What if Scott Norwood's kick had split the uprights?

It would have been a fitting end to one of the greatest Super Bowls ever played, a game in which both teams performed almost flawlessly. As Scott Norwood lined up for a potential game-winning field goal from 47 yards in Super Bowl XXV, the Bufallo Bills seemed poised to cap a remarkable season with their first championship since the AFL-NFL merger.

But Norwood's kick sailed wide to the right, giving the New York Giants a thrilling 20-19 victory, and providing the first indication that Super Bowls would not be kind to the Bills. They did circle the wagons and returned to the big game the following three seasons, but never even sniffed victory again.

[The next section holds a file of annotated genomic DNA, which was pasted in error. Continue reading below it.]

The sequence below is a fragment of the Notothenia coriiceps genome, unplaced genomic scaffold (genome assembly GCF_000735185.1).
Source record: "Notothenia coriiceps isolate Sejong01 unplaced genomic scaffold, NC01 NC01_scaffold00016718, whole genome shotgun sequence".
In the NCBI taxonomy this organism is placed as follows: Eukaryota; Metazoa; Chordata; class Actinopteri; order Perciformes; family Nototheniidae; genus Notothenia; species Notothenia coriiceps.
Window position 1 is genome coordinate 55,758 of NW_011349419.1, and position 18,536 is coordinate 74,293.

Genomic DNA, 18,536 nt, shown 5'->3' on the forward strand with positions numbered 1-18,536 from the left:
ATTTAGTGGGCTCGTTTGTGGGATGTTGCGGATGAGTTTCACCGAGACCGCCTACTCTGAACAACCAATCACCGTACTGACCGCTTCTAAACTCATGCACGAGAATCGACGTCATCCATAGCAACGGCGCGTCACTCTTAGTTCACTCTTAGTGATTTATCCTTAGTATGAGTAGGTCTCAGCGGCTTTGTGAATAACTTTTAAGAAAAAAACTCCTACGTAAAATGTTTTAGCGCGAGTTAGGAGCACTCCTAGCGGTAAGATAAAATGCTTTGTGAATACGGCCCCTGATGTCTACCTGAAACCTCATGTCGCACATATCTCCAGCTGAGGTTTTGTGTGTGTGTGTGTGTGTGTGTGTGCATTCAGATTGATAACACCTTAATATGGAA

As for the Giants, a second victory in five seasons represented a quantum leap for Bill Parcells, who became only the eighth head coach to win multiple Super Bowl titles. The recently retired Parcells is universally regarded as a first-ballot Hall of Famer and one of the great head coaches of the modern era.

Norwood's miss remains one of the indelible plays in Super Bowl history, but how might that history be different today had the fairly reliable, young kicker split the uprights? Could the Bills, perhaps buoyed by such a satisfying climax to their first title game appearance, have fared better in their other three trips to the plate? And what legacy would one-time Super Bowl champion Bill Parcells be leaving behind today?

-- David Mosse

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